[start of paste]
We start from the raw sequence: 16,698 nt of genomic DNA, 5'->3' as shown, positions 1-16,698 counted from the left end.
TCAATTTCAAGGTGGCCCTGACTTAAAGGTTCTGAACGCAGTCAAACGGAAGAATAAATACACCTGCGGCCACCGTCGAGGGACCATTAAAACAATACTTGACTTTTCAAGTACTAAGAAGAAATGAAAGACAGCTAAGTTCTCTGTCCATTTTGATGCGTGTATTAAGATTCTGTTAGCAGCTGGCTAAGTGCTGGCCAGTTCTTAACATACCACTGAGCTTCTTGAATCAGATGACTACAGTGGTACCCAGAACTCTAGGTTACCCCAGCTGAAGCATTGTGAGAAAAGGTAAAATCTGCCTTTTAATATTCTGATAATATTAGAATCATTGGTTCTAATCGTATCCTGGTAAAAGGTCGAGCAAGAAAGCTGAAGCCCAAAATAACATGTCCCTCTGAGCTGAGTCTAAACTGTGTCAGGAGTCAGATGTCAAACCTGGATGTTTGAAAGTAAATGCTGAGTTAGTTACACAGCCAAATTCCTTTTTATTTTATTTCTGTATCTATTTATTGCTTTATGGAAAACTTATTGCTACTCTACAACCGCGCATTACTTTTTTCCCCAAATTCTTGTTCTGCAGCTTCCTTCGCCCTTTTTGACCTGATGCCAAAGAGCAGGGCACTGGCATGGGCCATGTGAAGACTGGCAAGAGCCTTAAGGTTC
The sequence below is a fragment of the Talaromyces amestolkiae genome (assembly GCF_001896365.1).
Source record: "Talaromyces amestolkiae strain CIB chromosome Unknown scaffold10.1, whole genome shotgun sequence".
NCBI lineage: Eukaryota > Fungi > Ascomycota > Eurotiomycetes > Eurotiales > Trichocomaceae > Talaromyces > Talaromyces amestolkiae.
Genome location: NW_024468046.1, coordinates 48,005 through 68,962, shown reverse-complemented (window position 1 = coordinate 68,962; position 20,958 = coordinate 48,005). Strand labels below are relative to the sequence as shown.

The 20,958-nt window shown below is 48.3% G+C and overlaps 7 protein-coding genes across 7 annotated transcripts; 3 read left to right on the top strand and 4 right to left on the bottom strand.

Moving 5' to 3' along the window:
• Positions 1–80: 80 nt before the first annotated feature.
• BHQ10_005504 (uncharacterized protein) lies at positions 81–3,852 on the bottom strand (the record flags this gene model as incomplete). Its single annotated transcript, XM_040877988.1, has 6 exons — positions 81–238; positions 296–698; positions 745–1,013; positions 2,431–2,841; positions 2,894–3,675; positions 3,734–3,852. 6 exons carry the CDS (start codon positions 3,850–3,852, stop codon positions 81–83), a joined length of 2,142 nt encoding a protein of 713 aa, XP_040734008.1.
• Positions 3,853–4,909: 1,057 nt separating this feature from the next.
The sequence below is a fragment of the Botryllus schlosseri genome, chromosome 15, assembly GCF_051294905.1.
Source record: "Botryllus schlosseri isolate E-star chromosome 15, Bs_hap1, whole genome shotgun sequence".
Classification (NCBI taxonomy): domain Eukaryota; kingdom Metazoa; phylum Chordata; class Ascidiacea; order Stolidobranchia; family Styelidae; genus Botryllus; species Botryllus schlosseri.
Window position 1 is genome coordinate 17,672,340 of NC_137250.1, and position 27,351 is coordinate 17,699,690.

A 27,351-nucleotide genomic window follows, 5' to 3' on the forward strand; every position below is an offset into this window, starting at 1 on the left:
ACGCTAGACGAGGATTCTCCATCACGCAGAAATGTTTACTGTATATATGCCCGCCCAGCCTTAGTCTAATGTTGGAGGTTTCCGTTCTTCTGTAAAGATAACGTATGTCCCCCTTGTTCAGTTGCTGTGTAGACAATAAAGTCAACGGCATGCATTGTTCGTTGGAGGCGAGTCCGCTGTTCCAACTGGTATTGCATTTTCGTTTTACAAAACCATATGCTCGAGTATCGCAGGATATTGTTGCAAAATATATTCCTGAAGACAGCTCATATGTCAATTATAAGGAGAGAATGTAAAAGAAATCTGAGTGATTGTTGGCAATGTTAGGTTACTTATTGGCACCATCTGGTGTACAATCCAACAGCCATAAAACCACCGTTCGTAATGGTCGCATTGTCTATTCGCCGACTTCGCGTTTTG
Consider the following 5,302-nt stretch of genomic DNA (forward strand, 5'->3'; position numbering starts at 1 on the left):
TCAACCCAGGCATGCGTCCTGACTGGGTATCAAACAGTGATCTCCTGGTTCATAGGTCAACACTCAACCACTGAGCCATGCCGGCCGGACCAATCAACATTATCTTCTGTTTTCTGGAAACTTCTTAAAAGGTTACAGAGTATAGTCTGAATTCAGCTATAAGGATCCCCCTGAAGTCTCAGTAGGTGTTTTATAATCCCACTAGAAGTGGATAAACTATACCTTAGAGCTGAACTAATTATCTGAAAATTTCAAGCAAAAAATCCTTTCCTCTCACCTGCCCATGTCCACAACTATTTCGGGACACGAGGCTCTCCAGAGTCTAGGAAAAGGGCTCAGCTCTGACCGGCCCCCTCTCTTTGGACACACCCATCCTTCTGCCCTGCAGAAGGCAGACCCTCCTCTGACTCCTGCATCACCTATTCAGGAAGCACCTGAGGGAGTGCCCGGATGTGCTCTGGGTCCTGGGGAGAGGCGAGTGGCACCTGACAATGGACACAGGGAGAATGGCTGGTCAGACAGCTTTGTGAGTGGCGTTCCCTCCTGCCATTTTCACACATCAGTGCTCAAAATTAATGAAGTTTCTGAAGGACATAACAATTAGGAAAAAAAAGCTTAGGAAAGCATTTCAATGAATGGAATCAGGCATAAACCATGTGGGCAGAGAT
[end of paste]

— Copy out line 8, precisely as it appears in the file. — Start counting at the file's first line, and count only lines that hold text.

Moving 5' to 3' along the window: